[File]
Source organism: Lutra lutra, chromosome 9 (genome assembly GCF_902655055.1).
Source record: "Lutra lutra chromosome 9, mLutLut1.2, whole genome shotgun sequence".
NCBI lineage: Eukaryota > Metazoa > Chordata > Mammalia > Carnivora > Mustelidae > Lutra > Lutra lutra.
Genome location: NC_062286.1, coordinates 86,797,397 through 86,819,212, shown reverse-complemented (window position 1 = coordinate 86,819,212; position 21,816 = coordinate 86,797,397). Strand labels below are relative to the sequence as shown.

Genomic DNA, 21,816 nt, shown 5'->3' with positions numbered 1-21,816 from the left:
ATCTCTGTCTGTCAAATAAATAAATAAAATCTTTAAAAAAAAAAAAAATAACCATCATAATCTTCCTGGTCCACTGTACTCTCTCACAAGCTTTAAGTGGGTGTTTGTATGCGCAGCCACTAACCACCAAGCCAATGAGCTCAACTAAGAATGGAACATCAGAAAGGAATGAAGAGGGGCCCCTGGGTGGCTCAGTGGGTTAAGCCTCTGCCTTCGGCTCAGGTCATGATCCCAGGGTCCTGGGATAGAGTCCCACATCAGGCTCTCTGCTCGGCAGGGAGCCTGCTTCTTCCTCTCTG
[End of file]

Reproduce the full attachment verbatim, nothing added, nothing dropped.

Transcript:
Source organism: Lutra lutra, chromosome 9 (genome assembly GCF_902655055.1).
Source record: "Lutra lutra chromosome 9, mLutLut1.2, whole genome shotgun sequence".
NCBI lineage: Eukaryota > Metazoa > Chordata > Mammalia > Carnivora > Mustelidae > Lutra > Lutra lutra.
Genome location: NC_062286.1, coordinates 86,797,397 through 86,819,212, shown reverse-complemented (window position 1 = coordinate 86,819,212; position 21,816 = coordinate 86,797,397). Strand labels below are relative to the sequence as shown.

Genomic DNA, 21,816 nt, shown 5'->3' with positions numbered 1-21,816 from the left:
ATCTCTGTCTGTCAAATAAATAAATAAAATCTTTAAAAAAAAAAAAAATAACCATCATAATCTTCCTGGTCCACTGTACTCTCTCACAAGCTTTAAGTGGGTGTTTGTATGCGCAGCCACTAACCACCAAGCCAATGAGCTCAACTAAGAATGGAACATCAGAAAGGAATGAAGAGGGGCCCCTGGGTGGCTCAGTGGGTTAAGCCTCTGCCTTCGGCTCAGGTCATGATCCCAGGGTCCTGGGATAGAGTCCCACATCAGGCTCTCTGCTCGGCAGGGAGCCTGCTTCTTCCTCTCTG